And now, in “The Two Popes,” it’s Pryce’s job to face off against the intimidating Anthony Hopkins.

When asked if he felt he could relate to Benedict,” Hopkins said yes.

In what sense?  “Well, I’m old, like he is!”

But he sure doesn’t act old: when he’s not out shooting movies, Sir Anthony, who turns 82 this month, is an avid painter, and he showed Smith one of his favorites.

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Anthony Hopkins as serial killer Hannibal Lecter in “The Silence of the Lambs.” Orion Pictures

You might say Hopkins has a knack for creating indelible images. In a storied career he’s probably best known for his Oscar-winning role as an especially hungry villain, in “The Silence of the Lambs.”

Smith asked, “You knew Hannibal Lecter was the part of a lifetime when you read the script?”

“Yeah, I knew it was one of those showy parts, yeah. I didn’t know how,” he said.

“What’s your relationship with that character now?”

“Nothing. I’ve forgotten all about it.”

“You’ve forgotten? But people must constantly …”

“Oh, they want me to do the (makes noise),” Hopkins said. [As in, “I ate his liver with some fava beans and a nice chianti.”]

And for Hopkins, the 1991 role came at just the right time: “Somebody said, ‘Why did you do that part?’ I said, ‘Well, it pays the bills.’ And I remember my mother being very ill. Paid for her hospital bills.”

Benedict: “You know, the hardest thing is to listen, to hear His voice, God’s voice.”

On screen and off, it seems faith comes easily to Hopkins, or at least it does now.

Smith asked, “Did this affect how you see the divine doing this movie? Did it make you look at religion differently?”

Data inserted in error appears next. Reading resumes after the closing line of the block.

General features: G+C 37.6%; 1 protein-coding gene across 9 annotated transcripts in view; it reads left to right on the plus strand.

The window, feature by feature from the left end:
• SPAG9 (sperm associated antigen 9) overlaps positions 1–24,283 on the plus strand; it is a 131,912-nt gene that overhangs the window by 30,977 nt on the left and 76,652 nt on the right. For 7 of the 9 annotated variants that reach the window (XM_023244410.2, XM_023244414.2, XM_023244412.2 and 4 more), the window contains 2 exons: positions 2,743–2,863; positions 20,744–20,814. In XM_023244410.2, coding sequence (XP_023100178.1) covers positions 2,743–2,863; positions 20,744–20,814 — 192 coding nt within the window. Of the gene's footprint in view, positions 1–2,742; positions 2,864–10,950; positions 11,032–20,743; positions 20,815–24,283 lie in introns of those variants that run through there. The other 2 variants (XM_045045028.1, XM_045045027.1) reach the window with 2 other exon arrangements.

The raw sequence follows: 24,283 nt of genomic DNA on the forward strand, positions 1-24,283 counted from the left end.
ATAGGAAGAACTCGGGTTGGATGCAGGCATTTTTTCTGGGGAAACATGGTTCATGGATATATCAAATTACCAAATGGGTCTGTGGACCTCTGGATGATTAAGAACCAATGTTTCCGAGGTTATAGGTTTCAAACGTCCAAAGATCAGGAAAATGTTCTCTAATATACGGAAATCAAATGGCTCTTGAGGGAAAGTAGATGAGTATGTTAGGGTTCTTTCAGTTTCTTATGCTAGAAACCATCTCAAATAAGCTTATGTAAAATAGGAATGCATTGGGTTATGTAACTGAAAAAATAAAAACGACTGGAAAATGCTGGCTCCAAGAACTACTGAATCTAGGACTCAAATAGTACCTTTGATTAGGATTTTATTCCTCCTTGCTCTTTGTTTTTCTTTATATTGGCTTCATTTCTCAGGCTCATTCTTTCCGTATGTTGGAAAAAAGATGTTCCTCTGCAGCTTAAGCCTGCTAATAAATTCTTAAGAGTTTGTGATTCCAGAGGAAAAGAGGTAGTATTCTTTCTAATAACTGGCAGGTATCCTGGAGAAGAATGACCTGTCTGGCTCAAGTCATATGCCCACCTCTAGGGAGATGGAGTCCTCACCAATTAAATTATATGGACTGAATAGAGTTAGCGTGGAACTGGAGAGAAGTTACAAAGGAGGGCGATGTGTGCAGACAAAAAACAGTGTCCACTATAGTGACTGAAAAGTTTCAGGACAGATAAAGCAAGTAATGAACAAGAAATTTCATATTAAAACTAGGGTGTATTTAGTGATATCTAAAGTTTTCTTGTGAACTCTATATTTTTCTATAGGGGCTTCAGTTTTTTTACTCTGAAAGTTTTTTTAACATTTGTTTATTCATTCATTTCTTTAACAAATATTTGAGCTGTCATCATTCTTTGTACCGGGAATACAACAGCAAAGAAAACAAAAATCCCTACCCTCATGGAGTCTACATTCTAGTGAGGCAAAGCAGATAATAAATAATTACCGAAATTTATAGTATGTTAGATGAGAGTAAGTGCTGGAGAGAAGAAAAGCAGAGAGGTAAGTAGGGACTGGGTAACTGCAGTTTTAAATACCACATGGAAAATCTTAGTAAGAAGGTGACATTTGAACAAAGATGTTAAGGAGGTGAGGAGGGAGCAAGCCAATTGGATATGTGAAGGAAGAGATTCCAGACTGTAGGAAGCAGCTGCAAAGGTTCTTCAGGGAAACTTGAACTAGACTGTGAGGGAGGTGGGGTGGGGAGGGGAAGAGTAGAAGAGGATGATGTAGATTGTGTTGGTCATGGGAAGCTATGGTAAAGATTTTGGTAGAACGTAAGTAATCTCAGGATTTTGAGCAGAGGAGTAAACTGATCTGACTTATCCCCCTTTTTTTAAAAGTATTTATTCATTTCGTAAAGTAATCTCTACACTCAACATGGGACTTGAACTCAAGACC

“Yes. I used to be, let’s say, a non-believer. Nothing wrong with that; I didn’t believe in anything. Except I was in a lot of mental and emotional pain, drinking too much and all that stuff.”

But Hopkins said he got sober in 1975 after a chat about God with someone from AA, and he now believes that his sobriety took more than just his own willpower, a lot more: “Suddenly the craving to drink vanished. It was vacuumed out of me, just vanished. And [I had a] sense of well-being for the first time in my life. I was about to turn 38 years of age – 38, that was 44 years ago, almost.”

“So, do you think that when you were 38 and you were able to just quit drinking, was that divine intervention?”

“It’s a very, well, it’s a loaded word. Yeah, I think it was,” Hopkins said.

While the film does deal briefly with the abuse that’s rocked the Catholic Church, at its heart “The Two Popes” is about rivals hashing out their differences. And maybe that’s the point: sometimes even the most unlikely partners can end up finding some kind of harmony.

To watch a trailer for “The Two Popes” click on the video player below: 

The Two Popes | Official Trailer | Netflix by Netflix on YouTube

      
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Story produced by John D’Amelio. 

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Source : Cbs News